North Korean leaders want to know if Donald Trump is crazy

North Korean officials are uncertain whether Trump is crazy, or if he'll even be president for much longer

Published November 13, 2017 10:13AM (EST)

 (Getty/Justin Sullivan)
(Getty/Justin Sullivan)

A new report reveals that North Korean leaders are genuinely uncertain if President Donald Trump is crazy — but they do know that his actions are only increasing the risk of armed conflict between the United States and their country.

Suzanne DiMaggio, a scholar at New America who has spent nearly two decades engaged in secret conversations with North Korea, claimed that the North Korean leaders "want to know if he’s crazy or if this is just an act," according to Politico. She made it clear that North Korean leaders are confused about Trump's "end game" and are following everything he does closely in the hope of learning more.

One example of the type of erratic leadership that has confused and concerned North Koreans are presidential tweets like this one.

"They follow the news very closely; they watch CNN 24/7; they read his tweets and other things," DiMaggio told Politico.

Some foreign policy scholars have speculated that Trump is implementing his own version of what President Richard Nixon referred to as the madman theory. During the Cold War, Nixon claimed he could exert his will over the Soviet Union and North Vietnam by sending out indications that he could be "crazy" enough to drop a nuclear weapon on their countries. According to the theory, it would compel America's adversaries to come to the bargaining table because they couldn't trust Nixon to possess the good sense necessary to avoid starting a nuclear war.

There are other factors besides Trump's tweeting and insults that have raised North Korean eyebrows. Because of Trump's unwillingness to abide by the Iranian nuclear treaty, the North Korean leadership doesn't know if the president would honor any deal that he struck with them. They're also not sure if the ongoing Russia scandal will take him down in the near future.

"They question his erratic behavior, and also his mounting problems here at home, with the investigation being conducted by Robert Mueller, and they are asking, ‘Why should we begin negotiations with the Trump administration, when Donald Trump may not be president much longer?’" DiMaggio told Politico.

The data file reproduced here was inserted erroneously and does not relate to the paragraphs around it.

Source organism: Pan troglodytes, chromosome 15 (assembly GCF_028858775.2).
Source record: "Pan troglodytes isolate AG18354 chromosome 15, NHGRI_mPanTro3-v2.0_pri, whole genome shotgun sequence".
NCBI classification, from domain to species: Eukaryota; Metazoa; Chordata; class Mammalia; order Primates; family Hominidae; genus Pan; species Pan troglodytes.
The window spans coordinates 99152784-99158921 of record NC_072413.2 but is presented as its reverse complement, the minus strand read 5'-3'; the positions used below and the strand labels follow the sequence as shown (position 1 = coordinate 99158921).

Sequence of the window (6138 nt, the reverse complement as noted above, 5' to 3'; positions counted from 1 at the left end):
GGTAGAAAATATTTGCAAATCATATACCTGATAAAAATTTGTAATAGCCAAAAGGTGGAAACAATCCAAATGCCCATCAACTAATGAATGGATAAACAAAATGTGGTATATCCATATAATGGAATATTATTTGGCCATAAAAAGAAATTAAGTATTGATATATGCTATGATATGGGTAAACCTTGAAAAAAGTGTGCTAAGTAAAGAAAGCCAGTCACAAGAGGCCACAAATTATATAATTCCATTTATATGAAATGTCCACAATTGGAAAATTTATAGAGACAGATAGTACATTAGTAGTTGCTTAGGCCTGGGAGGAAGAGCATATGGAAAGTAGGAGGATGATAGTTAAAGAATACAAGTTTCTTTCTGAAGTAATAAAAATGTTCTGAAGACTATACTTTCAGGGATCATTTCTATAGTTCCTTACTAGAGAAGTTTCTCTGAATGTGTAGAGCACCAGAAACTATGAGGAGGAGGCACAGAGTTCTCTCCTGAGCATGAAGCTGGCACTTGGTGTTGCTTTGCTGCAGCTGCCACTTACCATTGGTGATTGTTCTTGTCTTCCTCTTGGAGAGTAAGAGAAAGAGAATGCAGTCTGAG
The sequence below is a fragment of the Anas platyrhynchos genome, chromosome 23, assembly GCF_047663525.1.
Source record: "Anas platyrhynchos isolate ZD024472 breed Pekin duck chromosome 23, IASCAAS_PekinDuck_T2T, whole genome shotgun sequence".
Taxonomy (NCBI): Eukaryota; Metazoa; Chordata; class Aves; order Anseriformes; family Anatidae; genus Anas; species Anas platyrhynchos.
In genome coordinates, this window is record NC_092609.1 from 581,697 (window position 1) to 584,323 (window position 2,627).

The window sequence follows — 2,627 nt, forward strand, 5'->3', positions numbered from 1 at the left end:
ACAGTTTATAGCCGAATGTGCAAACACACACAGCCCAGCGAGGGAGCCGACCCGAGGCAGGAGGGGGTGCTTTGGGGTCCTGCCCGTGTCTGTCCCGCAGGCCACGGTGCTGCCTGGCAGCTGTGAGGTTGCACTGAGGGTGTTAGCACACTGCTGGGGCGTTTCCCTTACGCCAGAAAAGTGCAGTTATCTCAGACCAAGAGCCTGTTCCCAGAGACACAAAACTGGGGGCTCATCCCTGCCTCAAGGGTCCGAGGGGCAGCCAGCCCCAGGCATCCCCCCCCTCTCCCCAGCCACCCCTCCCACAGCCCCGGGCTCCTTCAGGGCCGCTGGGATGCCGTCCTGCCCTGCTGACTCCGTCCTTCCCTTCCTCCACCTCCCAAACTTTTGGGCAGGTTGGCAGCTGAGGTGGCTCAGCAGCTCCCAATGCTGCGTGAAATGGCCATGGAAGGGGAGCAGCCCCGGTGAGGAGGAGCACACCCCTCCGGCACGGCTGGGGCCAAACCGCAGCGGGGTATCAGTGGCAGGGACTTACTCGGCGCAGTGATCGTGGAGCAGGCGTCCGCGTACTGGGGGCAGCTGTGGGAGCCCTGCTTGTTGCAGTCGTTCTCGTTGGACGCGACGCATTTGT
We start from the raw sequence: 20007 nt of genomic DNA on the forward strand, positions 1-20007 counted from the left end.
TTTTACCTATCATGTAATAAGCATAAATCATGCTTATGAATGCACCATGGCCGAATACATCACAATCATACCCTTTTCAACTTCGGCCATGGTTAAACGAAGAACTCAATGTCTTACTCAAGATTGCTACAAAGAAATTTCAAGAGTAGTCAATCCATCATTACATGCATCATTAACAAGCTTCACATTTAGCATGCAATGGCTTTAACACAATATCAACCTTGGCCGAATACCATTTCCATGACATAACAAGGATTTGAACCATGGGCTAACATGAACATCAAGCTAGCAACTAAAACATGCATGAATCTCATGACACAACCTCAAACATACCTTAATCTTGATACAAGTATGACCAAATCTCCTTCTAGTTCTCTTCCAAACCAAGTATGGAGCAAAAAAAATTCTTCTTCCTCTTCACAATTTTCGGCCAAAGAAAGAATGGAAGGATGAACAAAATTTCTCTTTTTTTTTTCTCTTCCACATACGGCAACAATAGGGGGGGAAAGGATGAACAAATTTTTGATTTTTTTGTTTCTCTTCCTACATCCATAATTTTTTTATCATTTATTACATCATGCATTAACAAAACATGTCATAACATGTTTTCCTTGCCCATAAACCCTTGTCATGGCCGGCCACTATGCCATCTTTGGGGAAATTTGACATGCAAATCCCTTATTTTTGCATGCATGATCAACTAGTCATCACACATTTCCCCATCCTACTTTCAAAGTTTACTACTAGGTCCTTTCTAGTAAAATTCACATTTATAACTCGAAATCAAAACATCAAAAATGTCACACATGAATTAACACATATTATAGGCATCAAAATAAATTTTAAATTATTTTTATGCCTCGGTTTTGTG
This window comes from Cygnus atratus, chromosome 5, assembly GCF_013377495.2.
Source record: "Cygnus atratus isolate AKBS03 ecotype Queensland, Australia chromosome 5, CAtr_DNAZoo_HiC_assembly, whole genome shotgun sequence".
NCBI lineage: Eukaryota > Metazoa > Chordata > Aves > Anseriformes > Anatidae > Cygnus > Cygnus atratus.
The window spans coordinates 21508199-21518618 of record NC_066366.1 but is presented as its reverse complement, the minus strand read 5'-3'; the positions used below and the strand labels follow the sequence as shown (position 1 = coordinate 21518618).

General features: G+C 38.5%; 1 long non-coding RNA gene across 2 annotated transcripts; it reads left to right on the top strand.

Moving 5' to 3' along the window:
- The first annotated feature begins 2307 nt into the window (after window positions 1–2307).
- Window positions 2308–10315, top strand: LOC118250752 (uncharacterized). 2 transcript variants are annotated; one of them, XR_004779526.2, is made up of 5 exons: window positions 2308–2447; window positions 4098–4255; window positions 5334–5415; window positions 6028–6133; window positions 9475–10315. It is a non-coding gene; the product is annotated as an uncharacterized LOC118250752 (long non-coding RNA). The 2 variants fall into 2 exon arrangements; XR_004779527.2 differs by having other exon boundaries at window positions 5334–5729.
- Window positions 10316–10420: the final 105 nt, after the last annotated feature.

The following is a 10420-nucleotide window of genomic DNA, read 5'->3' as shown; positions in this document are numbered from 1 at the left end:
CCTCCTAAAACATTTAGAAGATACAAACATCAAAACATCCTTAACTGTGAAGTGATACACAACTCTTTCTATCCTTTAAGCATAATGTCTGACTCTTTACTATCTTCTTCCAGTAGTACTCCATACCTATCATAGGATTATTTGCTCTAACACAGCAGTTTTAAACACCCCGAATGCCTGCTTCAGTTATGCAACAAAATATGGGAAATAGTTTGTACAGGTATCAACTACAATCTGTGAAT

By Matthew Rozsa

Matthew Rozsa is a professional writer whose work has appeared in multiple national media outlets since 2012 and exclusively at Salon since 2016. He specializes in covering science and history, and is particularly passionate about climate change, animal science, disability rights, plastic pollution and a wide range of political issues. He has interviewed many prominent figures (reflecting his diverse interests) including President Jimmy Carter (1977-1981), Israeli Prime Minister Ehud Barak (1999-2001), animal scientist and autism activist Temple Grandin, inventor Ernő Rubik, epidemiologist Monica Gandhi, theoretical cosmologist Janna Levin, mRNA vaccine pioneer Katalin Karikó, philosopher of science Vinciane Despret, actor George Takei ("Star Trek"), climatologist Michael E. Mann, Libertarian presidential candidate Gary Johnson (2012, 2016), actress Cady McClain ("All My Children"), Democratic vice presidential nominee Joe Lieberman (2000), Ambassador Michael McFaul (2012-2014), economist Richard Wolff, director Kevin Greutert ("Saw VI"), model Liskula Cohen, actor Rodger Bumpass ("SpongeBob Squarepants"), Senator John Hickenlooper (2021-present), American Public Health Association Executive Director Georges Benjamin (2002-present), comedian Bill Burr ("F Is for Family"), novelist James Patterson ("The President's Daughter"), comedian David Cross ("Scary Movie 2") and right-wing insurrectionist Roger Stone.

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Donald Trump Kim Jong Un North Korea